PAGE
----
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How does the 25th Amendment work, and can it be used to remove Trump from office after US Capitol attack?
A day after President Donald Trump incited supporters to attack the U.S. Capitol, Democratic Sen. Chuck Schumer called on Vice President Mike Pence to invoke the 25th Amendment and remove Trump from office, saying “This president should not hold office one day longer.”
The 25th Amendment, ratified by the states in 1967, declares that upon the removal, resignation or death of the president, the vice president assumes the presidency.
Commonly referred to as the Disability Clause, this constitutional provision also specifies that if the president is unable to perform the functions of his office, the vice president will serve as acting president.
If the president is unable to determine his own decision-making capacity, it is possible – though this is an untested area of law – that the vice president, independently or in consultation with the Cabinet, would determine if he himself assumes the role of acting president.
Removal, resignation or death
The 25th Amendment has been invoked only a few times in history.
In 2002 and 2007, President George W. Bush invoked the Disability Clause prior to scheduled colonoscopy procedures that required anesthesia and sedation. During this limited time, Vice President Dick Cheney became acting president.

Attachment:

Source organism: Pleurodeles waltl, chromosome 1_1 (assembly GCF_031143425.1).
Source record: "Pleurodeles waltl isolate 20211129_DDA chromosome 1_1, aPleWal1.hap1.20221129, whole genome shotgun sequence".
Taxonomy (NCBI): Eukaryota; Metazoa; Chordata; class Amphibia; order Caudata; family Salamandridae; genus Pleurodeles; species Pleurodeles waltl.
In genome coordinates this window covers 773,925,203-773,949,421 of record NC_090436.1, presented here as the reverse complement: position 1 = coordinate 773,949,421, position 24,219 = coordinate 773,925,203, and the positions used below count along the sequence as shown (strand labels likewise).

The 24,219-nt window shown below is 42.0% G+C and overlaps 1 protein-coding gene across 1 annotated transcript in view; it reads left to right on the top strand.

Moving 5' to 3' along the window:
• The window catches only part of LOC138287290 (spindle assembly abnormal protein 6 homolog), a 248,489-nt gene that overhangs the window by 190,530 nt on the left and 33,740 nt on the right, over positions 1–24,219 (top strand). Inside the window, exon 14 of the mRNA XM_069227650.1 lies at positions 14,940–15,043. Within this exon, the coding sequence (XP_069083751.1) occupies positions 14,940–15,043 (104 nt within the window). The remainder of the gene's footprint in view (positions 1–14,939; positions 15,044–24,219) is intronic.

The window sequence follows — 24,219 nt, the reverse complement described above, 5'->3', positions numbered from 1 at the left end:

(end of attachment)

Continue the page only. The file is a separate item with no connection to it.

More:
But there is no precedent for the type of situation currently facing the United States. Trump refuses to concede his loss in the 2020 presidential election and encouraged a mob who share his belief that the vote was “rigged” to attack Washington, D.C. On Jan. 7, Trump issued a brief statement promising an “orderly transition” on Jan. 20 but pledging to “continue our fight.”
The 25th Amendment contains no precise legal language that expressly outlines what the procedural processes should be if the president cannot determine his own fitness for office. Its lack of specificity about such a situation means that a potential constitutional crisis could result if it is invoked to remove an unfit president who is unwilling to give up power.
Line of succession
Should the president be incapacitated in office, there is legislation that clarifies the line of succession.
The 1886 Succession Act made members of the president’s Cabinet direct successors if the vice president could not serve.
Upon assuming the presidency in 1945 after President Franklin Roosevelt’s death, Harry Truman requested Congress to amend the 1886 Succession Act to provide greater clarification of succession protocol. Truman wanted that succession to place the speaker of the house second in line after the vice president. After several years of negotiation, both houses of Congress agreed to this revision and passed the Presidential Succession Act in 1947.
The legislation specified that the line of succession begins with the vice president and is followed by the speaker of the House of Representatives, the president pro tempore of the Senate, the secretary of the U.S. Department of State, the secretary of the U.S. Department of the Treasury and the remaining secretaries of Cabinet departments in the order of when they were established as executive branch agencies.
Neither the Succession Act nor the 25th Amendment has ever been invoked for longer than a few hours. There are nearly two weeks left in Trump’s term.
This is an updated and condensed version of an article originally published on Oct. 4, 2020.